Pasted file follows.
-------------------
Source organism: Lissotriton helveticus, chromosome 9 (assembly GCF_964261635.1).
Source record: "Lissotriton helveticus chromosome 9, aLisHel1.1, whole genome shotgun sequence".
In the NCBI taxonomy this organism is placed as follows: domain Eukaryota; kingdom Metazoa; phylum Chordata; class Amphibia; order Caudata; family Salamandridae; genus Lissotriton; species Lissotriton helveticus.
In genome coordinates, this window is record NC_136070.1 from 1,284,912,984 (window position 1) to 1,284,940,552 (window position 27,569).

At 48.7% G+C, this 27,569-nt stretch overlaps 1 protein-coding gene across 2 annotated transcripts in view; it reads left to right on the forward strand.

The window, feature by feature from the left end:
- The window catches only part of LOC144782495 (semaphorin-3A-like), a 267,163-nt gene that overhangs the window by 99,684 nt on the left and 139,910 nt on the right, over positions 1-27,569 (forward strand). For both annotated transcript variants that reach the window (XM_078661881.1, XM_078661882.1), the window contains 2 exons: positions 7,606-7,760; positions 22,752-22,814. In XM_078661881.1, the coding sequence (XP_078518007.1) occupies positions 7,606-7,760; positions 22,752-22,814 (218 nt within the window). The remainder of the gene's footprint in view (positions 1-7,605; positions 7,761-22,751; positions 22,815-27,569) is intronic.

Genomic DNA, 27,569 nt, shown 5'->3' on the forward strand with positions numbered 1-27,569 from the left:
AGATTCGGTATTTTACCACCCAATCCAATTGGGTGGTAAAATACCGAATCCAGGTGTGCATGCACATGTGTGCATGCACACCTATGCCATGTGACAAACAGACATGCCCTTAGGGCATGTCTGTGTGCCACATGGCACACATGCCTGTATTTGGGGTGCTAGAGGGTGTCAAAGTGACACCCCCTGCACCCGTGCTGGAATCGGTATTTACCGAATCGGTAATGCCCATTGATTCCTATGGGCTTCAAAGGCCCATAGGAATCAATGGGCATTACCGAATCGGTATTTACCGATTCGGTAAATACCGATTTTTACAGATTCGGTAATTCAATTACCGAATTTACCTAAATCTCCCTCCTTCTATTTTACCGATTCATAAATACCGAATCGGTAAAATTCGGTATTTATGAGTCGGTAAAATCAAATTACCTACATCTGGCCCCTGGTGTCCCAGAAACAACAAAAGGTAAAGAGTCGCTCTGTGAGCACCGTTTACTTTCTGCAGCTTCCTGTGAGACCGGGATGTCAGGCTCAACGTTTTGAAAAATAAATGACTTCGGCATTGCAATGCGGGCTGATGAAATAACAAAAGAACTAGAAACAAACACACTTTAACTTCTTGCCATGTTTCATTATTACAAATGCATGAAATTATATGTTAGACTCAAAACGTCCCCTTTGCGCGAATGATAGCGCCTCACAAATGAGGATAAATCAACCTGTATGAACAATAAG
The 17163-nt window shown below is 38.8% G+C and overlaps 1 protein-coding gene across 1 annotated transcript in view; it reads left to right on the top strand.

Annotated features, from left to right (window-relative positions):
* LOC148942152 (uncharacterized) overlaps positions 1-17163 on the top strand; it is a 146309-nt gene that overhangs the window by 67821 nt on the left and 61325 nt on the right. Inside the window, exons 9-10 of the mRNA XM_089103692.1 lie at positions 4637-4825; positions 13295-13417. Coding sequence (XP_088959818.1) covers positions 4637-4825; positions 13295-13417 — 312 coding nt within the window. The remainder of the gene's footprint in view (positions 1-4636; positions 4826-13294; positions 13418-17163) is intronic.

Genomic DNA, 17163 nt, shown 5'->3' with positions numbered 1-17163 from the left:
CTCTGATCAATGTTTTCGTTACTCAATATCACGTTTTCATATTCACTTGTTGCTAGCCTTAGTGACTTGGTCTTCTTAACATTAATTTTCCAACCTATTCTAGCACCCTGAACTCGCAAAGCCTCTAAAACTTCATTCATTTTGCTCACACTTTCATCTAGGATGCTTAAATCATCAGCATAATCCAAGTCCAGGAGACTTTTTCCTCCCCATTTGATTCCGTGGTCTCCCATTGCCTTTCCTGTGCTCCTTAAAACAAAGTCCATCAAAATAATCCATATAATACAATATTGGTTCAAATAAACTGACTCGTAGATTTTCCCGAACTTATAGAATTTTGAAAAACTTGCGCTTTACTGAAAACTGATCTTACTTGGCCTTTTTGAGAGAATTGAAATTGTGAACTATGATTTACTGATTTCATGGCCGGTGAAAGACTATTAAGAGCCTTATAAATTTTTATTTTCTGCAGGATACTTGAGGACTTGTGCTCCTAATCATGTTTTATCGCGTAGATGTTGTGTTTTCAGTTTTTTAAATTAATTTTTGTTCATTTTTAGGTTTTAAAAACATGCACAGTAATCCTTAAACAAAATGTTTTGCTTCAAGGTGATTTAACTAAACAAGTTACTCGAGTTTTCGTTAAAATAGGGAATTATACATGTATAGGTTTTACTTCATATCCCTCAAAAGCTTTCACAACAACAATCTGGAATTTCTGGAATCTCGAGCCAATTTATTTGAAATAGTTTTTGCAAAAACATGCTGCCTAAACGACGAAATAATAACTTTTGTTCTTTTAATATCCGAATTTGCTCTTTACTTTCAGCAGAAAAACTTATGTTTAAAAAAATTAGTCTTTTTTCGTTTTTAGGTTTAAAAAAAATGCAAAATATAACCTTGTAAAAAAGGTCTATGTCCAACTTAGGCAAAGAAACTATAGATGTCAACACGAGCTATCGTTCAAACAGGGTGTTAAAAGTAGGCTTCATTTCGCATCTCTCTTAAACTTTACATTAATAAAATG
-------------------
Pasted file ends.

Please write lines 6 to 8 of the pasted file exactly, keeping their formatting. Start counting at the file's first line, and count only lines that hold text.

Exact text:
The window, feature by feature from the left end:
- The window catches only part of LOC144782495 (semaphorin-3A-like), a 267,163-nt gene that overhangs the window by 99,684 nt on the left and 139,910 nt on the right, over positions 1-27,569 (forward strand). For both annotated transcript variants that reach the window (XM_078661881.1, XM_078661882.1), the window contains 2 exons: positions 7,606-7,760; positions 22,752-22,814. In XM_078661881.1, the coding sequence (XP_078518007.1) occupies positions 7,606-7,760; positions 22,752-22,814 (218 nt within the window). The remainder of the gene's footprint in view (positions 1-7,605; positions 7,761-22,751; positions 22,815-27,569) is intronic.

Genomic DNA, 27,569 nt, shown 5'->3' on the forward strand with positions numbered 1-27,569 from the left: